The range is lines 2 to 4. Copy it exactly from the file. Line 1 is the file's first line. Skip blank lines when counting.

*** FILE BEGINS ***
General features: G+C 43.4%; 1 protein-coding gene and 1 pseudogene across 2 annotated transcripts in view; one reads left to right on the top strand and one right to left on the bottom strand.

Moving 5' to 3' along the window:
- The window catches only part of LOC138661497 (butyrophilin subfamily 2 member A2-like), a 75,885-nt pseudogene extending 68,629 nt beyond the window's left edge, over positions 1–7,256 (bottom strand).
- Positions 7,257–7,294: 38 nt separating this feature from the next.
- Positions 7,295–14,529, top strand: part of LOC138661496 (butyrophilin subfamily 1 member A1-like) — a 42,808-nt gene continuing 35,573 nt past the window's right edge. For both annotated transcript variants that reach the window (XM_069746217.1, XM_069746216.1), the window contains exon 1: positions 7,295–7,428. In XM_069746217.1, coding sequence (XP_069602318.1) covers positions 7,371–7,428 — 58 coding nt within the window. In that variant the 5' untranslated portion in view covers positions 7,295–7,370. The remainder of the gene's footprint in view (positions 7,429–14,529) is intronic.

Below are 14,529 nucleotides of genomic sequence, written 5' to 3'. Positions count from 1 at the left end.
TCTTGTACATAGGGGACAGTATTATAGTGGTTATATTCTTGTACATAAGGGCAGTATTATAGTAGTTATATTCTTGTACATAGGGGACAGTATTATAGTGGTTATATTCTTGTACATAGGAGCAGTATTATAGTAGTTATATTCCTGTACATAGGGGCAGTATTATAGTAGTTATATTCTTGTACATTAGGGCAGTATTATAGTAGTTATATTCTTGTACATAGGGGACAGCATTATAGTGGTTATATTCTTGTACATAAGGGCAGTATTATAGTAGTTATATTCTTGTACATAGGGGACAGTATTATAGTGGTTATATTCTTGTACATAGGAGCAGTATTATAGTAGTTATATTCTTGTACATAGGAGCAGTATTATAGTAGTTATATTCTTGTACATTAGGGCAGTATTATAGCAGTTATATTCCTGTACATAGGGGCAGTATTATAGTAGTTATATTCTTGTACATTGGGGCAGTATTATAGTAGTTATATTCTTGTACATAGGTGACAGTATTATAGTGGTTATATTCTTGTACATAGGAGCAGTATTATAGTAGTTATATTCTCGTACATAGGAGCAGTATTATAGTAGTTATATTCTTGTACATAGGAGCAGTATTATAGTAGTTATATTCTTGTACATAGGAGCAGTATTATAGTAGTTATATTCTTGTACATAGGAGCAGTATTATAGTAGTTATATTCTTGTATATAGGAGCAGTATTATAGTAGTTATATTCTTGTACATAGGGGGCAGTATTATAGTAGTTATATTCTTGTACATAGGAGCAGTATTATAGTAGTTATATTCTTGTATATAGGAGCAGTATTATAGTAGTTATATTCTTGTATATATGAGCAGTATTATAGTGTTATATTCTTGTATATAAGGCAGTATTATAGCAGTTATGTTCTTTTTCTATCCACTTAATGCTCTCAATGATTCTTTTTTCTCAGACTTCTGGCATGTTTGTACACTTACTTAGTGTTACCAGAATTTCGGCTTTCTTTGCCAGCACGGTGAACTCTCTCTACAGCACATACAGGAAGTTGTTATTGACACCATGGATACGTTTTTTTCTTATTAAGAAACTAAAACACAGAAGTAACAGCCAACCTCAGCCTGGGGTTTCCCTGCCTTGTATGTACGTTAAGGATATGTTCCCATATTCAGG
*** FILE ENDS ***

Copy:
Moving 5' to 3' along the window:
- The window catches only part of LOC138661497 (butyrophilin subfamily 2 member A2-like), a 75,885-nt pseudogene extending 68,629 nt beyond the window's left edge, over positions 1–7,256 (bottom strand).
- Positions 7,257–7,294: 38 nt separating this feature from the next.